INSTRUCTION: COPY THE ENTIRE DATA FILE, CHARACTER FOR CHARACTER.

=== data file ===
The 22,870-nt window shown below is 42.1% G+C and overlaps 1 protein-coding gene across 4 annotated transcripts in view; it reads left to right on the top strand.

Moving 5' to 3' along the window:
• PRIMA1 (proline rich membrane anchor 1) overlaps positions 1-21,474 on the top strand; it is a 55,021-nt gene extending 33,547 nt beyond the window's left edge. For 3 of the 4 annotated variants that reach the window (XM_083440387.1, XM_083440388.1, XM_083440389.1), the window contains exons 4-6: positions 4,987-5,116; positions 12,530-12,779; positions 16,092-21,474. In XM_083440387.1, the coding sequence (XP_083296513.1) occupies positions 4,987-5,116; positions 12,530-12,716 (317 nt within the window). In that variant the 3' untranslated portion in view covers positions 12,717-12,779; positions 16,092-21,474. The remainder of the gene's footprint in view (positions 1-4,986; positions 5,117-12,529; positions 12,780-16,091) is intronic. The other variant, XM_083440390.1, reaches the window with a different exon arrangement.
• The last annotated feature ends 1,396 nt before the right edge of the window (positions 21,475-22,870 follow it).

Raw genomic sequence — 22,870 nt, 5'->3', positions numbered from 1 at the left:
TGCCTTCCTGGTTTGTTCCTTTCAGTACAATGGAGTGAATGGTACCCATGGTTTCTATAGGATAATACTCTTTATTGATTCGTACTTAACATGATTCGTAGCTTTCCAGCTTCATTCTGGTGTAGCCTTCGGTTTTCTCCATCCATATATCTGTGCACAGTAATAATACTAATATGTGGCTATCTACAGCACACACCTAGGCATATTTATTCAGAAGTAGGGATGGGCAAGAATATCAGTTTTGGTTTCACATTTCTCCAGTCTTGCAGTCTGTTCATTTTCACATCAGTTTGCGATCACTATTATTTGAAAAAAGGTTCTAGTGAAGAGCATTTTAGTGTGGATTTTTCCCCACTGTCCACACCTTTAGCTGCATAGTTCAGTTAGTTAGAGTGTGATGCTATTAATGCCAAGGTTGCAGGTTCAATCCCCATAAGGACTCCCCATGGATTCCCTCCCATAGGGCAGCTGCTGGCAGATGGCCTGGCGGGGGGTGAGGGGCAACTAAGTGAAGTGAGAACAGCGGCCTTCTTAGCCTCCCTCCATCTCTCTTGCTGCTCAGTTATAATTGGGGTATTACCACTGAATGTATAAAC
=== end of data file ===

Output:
The 22,870-nt window shown below is 42.1% G+C and overlaps 1 protein-coding gene across 4 annotated transcripts in view; it reads left to right on the top strand.

Moving 5' to 3' along the window:
• PRIMA1 (proline rich membrane anchor 1) overlaps positions 1-21,474 on the top strand; it is a 55,021-nt gene extending 33,547 nt beyond the window's left edge. For 3 of the 4 annotated variants that reach the window (XM_083440387.1, XM_083440388.1, XM_083440389.1), the window contains exons 4-6: positions 4,987-5,116; positions 12,530-12,779; positions 16,092-21,474. In XM_083440387.1, the coding sequence (XP_083296513.1) occupies positions 4,987-5,116; positions 12,530-12,716 (317 nt within the window). In that variant the 3' untranslated portion in view covers positions 12,717-12,779; positions 16,092-21,474. The remainder of the gene's footprint in view (positions 1-4,986; positions 5,117-12,529; positions 12,780-16,091) is intronic. The other variant, XM_083440390.1, reaches the window with a different exon arrangement.
• The last annotated feature ends 1,396 nt before the right edge of the window (positions 21,475-22,870 follow it).

Raw genomic sequence — 22,870 nt, 5'->3', positions numbered from 1 at the left:
TGCCTTCCTGGTTTGTTCCTTTCAGTACAATGGAGTGAATGGTACCCATGGTTTCTATAGGATAATACTCTTTATTGATTCGTACTTAACATGATTCGTAGCTTTCCAGCTTCATTCTGGTGTAGCCTTCGGTTTTCTCCATCCATATATCTGTGCACAGTAATAATACTAATATGTGGCTATCTACAGCACACACCTAGGCATATTTATTCAGAAGTAGGGATGGGCAAGAATATCAGTTTTGGTTTCACATTTCTCCAGTCTTGCAGTCTGTTCATTTTCACATCAGTTTGCGATCACTATTATTTGAAAAAAGGTTCTAGTGAAGAGCATTTTAGTGTGGATTTTTCCCCACTGTCCACACCTTTAGCTGCATAGTTCAGTTAGTTAGAGTGTGATGCTATTAATGCCAAGGTTGCAGGTTCAATCCCCATAAGGACTCCCCATGGATTCCCTCCCATAGGGCAGCTGCTGGCAGATGGCCTGGCGGGGGGTGAGGGGCAACTAAGTGAAGTGAGAACAGCGGCCTTCTTAGCCTCCCTCCATCTCTCTTGCTGCTCAGTTATAATTGGGGTATTACCACTGAATGTATAAAC